Bits and Bytes is a social mobility project designed to help address the challenges of social mobility facing primary school children within Fenland and East Cambridgeshire. Funded by the Department of Education, and working with Cambridgeshire County Council, 20Twenty Productions is now delivering a two year program direct to primary schools, during curriculum hours, within these two areas.
If your primary school is interested in benefitting from this Government funded activity please contact Katherine Nightingale at 20Twenty Productions to register your interest. Phase one, which began in September of 2018 finishes January 2019. These places are now full. Schools interested in joining the February delivery, or further delivery beginning September 2019, should make contact immediately as places are limited to only twelve schools. Places are allocated on a fist-come first-served basis.
This eighteen week activity contains three primary themes:
1. Technology driven activities that introduce pupils to robotics. Delivered during weeks one to twelve, activities grow steadily in fun and complexity to the point at week six where pupils will be using their new found skills to solve puzzles and perform tasks. During these weeks pupils will develop their problem solving skills using Lego’s educational platform – Lego Mindstorms. Scattered within this phase pupils will also use Apple’s educational coding platform Swift Playgrounds to develop their coding and problem solving skills.
2. #root (recognising opportunities out there) activities encourage pupils to examine and where possible broaden their career and personal goals. These, as with all activities, are designed to be age appropriate. Classroom based #root activities are supported by interactive handsets and wristbands, connected to a central quiz system, that allows individuals and teams to collaborate and compete during these activities. Included in this phase of the activities is a day trip to the National Space Centre in Leicester. An amazing day out for all pupils – and staff!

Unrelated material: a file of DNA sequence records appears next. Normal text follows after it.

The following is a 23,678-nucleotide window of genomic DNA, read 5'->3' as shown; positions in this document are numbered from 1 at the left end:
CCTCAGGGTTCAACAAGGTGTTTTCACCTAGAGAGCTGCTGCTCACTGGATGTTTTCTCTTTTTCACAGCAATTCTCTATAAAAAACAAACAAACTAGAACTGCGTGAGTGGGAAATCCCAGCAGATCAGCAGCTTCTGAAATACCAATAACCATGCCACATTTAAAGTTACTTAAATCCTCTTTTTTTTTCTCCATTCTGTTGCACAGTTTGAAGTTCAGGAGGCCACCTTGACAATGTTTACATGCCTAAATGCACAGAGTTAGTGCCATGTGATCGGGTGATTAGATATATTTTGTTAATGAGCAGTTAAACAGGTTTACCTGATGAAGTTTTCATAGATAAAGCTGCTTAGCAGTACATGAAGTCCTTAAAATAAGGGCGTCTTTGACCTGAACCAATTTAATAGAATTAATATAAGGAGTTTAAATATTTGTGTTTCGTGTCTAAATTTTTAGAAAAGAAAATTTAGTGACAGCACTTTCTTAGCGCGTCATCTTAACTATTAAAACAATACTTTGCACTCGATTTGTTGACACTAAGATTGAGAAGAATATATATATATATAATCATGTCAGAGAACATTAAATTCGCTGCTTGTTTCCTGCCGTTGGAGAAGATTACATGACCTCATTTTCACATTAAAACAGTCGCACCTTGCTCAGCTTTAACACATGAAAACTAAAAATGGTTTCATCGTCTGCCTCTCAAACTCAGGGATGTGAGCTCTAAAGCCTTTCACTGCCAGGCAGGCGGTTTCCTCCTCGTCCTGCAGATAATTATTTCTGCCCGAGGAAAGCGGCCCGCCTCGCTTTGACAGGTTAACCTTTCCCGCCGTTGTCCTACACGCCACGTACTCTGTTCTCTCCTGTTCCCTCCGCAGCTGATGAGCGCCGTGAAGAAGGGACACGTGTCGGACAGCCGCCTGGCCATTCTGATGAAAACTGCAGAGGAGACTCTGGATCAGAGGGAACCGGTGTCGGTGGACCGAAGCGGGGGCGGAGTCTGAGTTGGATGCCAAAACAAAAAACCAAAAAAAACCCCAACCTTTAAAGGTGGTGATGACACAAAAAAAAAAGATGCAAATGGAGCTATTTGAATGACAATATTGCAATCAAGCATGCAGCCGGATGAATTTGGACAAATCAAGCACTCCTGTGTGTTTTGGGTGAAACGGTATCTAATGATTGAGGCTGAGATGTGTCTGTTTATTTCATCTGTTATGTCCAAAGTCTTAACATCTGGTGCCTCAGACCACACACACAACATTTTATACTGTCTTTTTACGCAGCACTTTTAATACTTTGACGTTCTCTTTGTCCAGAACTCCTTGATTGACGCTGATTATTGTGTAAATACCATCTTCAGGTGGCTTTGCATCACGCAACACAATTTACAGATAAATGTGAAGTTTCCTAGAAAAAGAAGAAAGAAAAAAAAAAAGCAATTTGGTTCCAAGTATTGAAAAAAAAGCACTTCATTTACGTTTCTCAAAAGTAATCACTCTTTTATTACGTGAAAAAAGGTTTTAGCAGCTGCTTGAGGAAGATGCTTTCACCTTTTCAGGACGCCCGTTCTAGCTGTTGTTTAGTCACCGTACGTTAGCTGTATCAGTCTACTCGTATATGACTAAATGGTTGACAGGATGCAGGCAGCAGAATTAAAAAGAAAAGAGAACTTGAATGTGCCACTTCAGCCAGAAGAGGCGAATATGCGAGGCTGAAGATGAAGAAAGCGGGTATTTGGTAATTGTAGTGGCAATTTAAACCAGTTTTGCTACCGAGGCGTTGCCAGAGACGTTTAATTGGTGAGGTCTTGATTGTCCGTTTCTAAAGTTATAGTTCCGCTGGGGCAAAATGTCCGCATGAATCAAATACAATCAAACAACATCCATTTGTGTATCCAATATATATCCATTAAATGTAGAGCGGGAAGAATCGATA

3. A simulated classroom based United Nations exercise completes the program during weeks thirteen to seventeen. Carrying on the hard work of the national teams formed during week one, the United Nations exercise places pupils within each national team in to a situation where they must form strategies and negotiate with other teams. Performed in an age-appropriate manner, each team’s goal is to collaborate to raise the investment needed to solve one of a number of problems given to them in ready made scenarios.
In summary the five weeks of the UN exercise involve:
Week 1: Each team is given details of a range of social and economic problems found in the country they represent. They must choose one of their nation’s current problems and create a an iPad based presentation about their chosen issue using the information provided.
Week 2: Teams present, discuss and vote upon all of the the problems presented. Each team’s goal is to persuade the UN to select their own nation’s problem based on social need. The selected problem becomes the focus of all national teams activities moving forward.
Week 3: Each team is now given the same information about the problem selected last week as well as how much money their nation has (calculated based upon the points earned during the various activities completed in weeks one to twelve). They are also shown how much money all other national teams have. Finally they are given the cost of solving the problem, which is intentionally more than any one single nation can fund. Teams must collaborate and negotiate to create joint bids that provide the funds to solve the problem. Teams must do this knowing that the overall winner of Bits and bytes is the one with the most money at the end of the United Nations exercise, so negotiating in a manner that preserves their own funds is essential.
Week 4: Teams are now introduced to the “World Bank”, which offers extra funds to teams forming joint bids. This allows collaborating teams to meet the World Bank’s representative to seek extra money to help fund their joint bid if necessary. The World Bank will only offer money to bids involving multiple teams, and limits its offering to at most half of what the teams as nations involved in the bid have pledged in total. Bids must be submitted this week.
Week 5: Final changes can be made to the bids prior to collaborating teams now presenting their bid to the United Nations. A vote is now held to vote for the winning bid.
The winning team as stated is the team, who at the end of the negotiations, has the most money left in their national pot. This team will progress to our Robot Wars event after the eighteen week activity has completed.
Please note that the eighteen individual sessions may vary slightly based on class composition and collective progress, however we expect each eighteen week program to follow the above timeline as closely as possible.